These are maple and apple tree branches, and a couple of maple cutoff slabs, from a guys shop, he had no use for them, he let me have them from his scrap bin.
With these projects I’m learning more on how to scribe to fit branches together, once there close enough for fitting, I assemble with glue and dowel joinery then fill in any gaps with elmers wood putty, when it dries I can touch off on it with some sandpaper, to do the final blending.
This first one uses two main branches assembled to a slab base, and supports the upper tier.
it consists of two branches assembled together in the middle to form a support post for the lower tier, both side branches are joined together with glue and dowel joinery both at the bottom and at the top.
The tiers are offst from eachother by 15 deg.. forming the bevel wall, which is made to house the drawer assembly.
This one was a good exercise in scribing and bevel cutting to fit.
The left side support is two branches mitered by handsaw to form a diagonal to meet with the one curved branch, the curved branch was assembled to the base slab first then the left side support system was cut to fit, the top is fastend to the left side only, as the curved branch is being used to act as a support brace. The top is securedly fastened with dowels, glue and screws.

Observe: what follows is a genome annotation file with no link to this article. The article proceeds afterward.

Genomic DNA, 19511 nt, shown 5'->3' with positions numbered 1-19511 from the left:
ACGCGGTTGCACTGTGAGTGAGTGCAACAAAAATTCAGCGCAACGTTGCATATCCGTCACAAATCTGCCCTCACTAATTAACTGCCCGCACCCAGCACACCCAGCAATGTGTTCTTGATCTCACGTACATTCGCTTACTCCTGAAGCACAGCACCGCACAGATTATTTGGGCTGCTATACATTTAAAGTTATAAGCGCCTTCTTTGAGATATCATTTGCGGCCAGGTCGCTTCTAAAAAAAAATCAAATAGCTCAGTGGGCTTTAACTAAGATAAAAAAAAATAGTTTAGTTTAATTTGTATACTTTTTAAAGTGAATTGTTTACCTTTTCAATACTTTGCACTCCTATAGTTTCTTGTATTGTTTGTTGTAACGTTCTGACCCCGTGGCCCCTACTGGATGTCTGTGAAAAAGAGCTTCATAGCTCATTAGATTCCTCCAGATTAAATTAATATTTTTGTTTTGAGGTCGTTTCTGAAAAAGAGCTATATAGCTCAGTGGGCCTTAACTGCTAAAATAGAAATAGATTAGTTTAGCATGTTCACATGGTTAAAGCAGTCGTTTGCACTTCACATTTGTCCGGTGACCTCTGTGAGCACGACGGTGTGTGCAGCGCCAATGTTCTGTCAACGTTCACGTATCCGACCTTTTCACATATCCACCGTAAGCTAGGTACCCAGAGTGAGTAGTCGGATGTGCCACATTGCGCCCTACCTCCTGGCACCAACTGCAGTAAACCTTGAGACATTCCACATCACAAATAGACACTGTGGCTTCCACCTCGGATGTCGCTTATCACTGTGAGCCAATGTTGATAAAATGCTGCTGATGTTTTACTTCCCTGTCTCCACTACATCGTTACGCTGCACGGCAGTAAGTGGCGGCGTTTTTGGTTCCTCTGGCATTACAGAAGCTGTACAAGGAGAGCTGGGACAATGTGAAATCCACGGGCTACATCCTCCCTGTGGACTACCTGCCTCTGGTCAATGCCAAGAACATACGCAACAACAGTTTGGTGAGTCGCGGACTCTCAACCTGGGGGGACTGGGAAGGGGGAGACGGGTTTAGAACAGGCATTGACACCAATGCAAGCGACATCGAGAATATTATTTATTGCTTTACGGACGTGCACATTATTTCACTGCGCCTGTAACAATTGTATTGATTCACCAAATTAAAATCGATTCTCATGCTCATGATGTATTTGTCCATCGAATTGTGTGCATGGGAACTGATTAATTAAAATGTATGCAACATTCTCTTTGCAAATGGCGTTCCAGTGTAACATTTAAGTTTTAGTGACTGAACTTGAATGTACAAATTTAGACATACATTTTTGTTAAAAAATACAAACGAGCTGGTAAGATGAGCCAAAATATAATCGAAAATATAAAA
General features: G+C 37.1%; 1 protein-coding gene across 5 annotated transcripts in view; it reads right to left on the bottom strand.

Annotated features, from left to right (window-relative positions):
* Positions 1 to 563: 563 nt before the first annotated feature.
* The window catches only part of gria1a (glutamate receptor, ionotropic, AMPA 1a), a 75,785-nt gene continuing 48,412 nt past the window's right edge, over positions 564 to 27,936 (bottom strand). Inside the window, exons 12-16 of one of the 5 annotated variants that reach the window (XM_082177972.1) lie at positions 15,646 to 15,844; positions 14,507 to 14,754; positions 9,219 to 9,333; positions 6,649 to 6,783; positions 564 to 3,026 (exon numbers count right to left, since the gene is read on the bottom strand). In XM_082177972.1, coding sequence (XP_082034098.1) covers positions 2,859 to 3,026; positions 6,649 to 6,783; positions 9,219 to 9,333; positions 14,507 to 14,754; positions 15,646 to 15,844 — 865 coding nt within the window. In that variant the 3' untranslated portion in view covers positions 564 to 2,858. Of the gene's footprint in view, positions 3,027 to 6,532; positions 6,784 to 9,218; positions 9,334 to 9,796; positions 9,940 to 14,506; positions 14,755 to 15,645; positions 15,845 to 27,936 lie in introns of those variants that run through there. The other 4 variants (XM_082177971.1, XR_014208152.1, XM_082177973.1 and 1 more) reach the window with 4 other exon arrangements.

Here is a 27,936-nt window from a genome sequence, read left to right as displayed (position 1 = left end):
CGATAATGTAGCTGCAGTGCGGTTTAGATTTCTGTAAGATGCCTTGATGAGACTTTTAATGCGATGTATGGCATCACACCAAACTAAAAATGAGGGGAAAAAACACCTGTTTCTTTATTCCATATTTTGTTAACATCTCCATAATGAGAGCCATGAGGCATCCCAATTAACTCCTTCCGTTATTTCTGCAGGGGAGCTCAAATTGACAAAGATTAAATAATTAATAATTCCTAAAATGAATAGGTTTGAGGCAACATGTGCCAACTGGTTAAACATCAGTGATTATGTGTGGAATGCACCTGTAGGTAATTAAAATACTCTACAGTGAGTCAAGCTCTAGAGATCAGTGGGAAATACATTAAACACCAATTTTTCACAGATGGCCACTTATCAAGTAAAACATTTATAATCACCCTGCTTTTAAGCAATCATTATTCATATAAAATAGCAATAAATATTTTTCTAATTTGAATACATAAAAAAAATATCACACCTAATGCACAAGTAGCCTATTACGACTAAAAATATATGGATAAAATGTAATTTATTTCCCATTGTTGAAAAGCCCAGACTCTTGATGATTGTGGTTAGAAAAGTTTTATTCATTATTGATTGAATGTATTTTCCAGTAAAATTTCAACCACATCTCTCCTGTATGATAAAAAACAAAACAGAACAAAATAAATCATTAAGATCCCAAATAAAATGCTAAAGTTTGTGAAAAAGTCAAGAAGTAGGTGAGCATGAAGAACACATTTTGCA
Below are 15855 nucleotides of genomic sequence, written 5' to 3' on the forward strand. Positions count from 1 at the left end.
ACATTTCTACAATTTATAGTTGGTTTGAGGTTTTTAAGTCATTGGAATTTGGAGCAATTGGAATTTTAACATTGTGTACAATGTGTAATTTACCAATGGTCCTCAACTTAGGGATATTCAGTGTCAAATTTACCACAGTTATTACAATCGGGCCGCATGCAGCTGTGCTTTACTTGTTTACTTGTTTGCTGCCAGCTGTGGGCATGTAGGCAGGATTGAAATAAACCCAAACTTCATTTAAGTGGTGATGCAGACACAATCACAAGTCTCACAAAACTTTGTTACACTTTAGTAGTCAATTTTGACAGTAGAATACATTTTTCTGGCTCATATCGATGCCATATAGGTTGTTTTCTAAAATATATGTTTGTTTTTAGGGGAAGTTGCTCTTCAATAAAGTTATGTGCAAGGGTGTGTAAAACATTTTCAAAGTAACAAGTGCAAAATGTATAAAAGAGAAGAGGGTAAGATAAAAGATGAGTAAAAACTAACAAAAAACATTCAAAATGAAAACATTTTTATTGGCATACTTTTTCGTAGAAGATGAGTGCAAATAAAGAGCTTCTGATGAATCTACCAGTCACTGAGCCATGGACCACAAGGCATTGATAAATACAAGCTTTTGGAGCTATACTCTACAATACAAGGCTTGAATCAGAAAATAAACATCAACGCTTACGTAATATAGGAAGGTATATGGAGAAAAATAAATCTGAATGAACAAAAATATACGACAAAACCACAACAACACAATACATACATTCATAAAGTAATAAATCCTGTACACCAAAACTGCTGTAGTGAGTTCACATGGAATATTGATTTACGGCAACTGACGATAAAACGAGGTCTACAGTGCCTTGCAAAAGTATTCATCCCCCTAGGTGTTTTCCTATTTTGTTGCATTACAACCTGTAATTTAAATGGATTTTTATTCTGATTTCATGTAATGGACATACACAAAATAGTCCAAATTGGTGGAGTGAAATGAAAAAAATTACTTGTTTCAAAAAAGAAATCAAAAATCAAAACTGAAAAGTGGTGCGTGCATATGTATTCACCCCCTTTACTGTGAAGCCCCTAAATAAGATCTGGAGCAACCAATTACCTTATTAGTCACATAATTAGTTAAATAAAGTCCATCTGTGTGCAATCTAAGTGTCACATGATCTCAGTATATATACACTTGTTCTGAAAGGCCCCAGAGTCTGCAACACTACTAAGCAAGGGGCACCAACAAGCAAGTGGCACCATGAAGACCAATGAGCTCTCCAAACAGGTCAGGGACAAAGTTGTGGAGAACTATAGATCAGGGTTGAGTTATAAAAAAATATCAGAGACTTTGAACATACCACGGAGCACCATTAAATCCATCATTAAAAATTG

Then I had this other curved branch not enough branches left to make another table with it, so I found a shelf system would work good for it.
The left side has a branch doweled to it to make it match the right side for the offset.
After staining it with a colonial maple stain, I went over it the next day with a whitewash of white deck stain diluted with water.
then finally with the last two slabs and a couple of small branches left over I was able to once again practice scribing and cut and fitting branches together to form bracing, to build a small side table. This too has only a white wash on it.
These are good practice sessions in learning to scribe and cut and fit odd shaped work pieces.
Have fun in the shop.